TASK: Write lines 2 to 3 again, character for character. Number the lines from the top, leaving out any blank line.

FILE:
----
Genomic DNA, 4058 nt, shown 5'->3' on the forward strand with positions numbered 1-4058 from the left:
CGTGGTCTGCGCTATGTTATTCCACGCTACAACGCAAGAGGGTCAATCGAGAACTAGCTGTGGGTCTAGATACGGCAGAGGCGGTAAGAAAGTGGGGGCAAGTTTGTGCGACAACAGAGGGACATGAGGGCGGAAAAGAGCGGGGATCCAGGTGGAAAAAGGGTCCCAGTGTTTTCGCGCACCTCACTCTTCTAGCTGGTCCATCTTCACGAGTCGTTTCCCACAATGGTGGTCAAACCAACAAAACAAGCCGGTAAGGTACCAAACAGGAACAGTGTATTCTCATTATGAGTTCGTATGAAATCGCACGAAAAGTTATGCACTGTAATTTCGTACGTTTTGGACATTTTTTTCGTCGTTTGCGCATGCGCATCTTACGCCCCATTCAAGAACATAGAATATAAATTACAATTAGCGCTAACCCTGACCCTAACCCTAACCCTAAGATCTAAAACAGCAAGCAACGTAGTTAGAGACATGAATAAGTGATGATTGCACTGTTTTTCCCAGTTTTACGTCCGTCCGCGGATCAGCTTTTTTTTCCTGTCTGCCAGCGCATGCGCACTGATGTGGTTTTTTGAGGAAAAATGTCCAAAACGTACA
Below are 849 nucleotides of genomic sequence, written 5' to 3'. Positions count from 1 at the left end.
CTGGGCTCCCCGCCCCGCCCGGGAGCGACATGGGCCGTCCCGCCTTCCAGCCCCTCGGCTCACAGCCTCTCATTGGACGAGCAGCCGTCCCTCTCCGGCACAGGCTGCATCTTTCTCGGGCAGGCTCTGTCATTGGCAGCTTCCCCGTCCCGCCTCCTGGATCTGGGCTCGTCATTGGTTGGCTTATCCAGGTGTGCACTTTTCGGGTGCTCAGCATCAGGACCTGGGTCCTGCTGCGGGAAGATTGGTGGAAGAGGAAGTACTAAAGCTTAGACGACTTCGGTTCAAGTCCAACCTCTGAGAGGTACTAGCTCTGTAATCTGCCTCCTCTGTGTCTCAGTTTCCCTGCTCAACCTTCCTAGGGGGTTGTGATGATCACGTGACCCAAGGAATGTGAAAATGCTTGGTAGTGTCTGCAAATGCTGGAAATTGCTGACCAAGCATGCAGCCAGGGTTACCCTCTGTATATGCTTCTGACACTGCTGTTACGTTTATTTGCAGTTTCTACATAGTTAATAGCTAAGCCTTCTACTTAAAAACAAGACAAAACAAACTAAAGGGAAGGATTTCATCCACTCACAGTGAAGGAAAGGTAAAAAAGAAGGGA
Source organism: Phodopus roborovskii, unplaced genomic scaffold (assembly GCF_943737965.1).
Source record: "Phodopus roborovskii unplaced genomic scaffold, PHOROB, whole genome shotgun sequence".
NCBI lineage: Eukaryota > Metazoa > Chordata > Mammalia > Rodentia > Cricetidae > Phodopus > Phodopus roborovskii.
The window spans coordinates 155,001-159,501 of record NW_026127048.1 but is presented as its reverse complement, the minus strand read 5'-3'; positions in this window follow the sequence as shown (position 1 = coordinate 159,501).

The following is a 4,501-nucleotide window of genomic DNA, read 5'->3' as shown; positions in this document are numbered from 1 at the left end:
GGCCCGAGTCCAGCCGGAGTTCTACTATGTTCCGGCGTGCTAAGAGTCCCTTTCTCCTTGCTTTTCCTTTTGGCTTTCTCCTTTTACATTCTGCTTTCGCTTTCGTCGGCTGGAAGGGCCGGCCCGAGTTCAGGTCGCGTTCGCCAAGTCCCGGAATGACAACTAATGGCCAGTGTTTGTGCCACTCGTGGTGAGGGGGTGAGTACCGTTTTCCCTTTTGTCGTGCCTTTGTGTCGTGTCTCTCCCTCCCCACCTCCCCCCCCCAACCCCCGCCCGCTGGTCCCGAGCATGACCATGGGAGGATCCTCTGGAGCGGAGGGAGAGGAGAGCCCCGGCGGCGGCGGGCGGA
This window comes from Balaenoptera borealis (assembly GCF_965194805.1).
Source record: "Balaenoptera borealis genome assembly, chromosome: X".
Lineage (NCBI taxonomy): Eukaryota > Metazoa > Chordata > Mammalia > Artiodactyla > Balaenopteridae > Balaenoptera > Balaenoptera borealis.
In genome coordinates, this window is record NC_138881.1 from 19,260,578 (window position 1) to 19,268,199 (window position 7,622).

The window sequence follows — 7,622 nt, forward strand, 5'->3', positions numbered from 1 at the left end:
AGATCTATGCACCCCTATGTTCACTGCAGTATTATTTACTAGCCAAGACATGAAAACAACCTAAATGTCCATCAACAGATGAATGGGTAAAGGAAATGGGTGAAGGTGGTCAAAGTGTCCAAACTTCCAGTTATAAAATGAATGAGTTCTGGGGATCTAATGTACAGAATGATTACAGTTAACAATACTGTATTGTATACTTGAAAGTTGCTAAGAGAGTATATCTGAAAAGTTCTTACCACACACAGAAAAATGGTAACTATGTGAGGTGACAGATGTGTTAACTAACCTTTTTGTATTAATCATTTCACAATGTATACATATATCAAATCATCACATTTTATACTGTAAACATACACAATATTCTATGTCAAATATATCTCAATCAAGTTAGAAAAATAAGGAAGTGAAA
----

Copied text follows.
CGTGGTCTGCGCTATGTTATTCCACGCTACAACGCAAGAGGGTCAATCGAGAACTAGCTGTGGGTCTAGATACGGCAGAGGCGGTAAGAAAGTGGGGGCAAGTTTGTGCGACAACAGAGGGACATGAGGGCGGAAAAGAGCGGGGATCCAGGTGGAAAAAGGGTCCCAGTGTTTTCGCGCACCTCACTCTTCTAGCTGGTCCATCTTCACGAGTCGTTTCCCACAATGGTGGTCAAACCAACAAAACAAGCCGGTAAGGTACCAAACAGGAACAGTGTATTCTCATTATGAGTTCGTATGAAATCGCACGAAAAGTTATGCACTGTAATTTCGTACGTTTTGGACATTTTTTTCGTCGTTTGCGCATGCGCATCTTACGCCCCATTCAAGAACATAGAATATAAATTACAATTAGCGCTAACCCTGACCCTAACCCTAACCCTAAGATCTAAAACAGCAAGCAACGTAGTTAGAGACATGAATAAGTGATGATTGCACTGTTTTTCCCAGTTTTACGTCCGTCCGCGGATCAGCTTTTTTTTCCTGTCTGCCAGCGCATGCGCACTGATGTGGTTTTTTGAGGAAAAATGTCCAAAACGTACA
Below are 849 nucleotides of genomic sequence, written 5' to 3'. Positions count from 1 at the left end.